Futures contracts have standard terms, are traded on a futures exchange, and are more heavily regulated than forward contracts. Some of its characteristics are listed below:
Marking to market: Futures contracts are marked to market on a daily basis. What this means is that if there is a gain or loss on the position relative to the previous day’s closing price, then the gain is credited to the winning account by deducting the amount from the losing account.
Credit guarantee: We saw that there was a default risk inherent in every forward contract. In futures contracts, there is a credit guarantee by the futures exchange through the clearinghouse.
Clearinghouse: The clearinghouse is the counterparty to every trade on the exchange.
Daily cash flow: In a forward contract, the gain or loss is realized at the end of the contract period. But, in a futures contract, there is a cash flow on a daily basis.
Relationship between futures prices and interest rates
If futures prices are positively correlated with interest rates, futures contracts are more desirable to holders of long positions than are forwards because there are intermediate cash flows on which interest can be earned. This cash flow can be invested at higher interest rates.
If interest rates are constant, or have zero correlation with futures prices, then forwards and futures prices will be the same.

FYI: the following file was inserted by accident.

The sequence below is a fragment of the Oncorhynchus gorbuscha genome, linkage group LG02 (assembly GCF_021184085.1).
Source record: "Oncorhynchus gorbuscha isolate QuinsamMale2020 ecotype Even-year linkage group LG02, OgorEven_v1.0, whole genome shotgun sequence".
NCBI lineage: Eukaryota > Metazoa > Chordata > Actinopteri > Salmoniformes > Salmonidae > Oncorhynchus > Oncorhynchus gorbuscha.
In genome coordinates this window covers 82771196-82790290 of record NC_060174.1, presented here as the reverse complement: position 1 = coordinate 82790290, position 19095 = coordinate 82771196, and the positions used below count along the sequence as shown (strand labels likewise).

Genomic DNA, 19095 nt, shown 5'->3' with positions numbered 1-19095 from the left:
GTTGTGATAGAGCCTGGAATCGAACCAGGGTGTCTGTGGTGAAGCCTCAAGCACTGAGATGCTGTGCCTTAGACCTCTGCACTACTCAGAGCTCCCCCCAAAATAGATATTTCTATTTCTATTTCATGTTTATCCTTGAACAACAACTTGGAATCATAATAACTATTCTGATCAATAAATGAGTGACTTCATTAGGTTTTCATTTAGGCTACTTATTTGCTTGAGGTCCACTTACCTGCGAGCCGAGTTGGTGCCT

If futures prices are negatively correlated with interest rates, then it is more desirable to have forwards than futures to holders of long positions.
Payoffs and Valuation of Futures Contracts
Let us take a simple example to compare the payoffs and valuation of a forward contract with a futures contract over three days. The futures price at the end of every day is given below with the price at initiation being 100.
Gain to Long in a Forward Contract
Ignoring the time value of money, total payoff is the same for forward and futures contract.
If the time value of money is considered, then it depends on the correlation of futures and interest rate.
Zero at initiation.
Keeps on increasing until expiration of contract.
Zero at initiation.
Keeps rising until settlement on the next trading day. Becomes zero once marked to market. For instance, increase from 0 to 1 on day 1.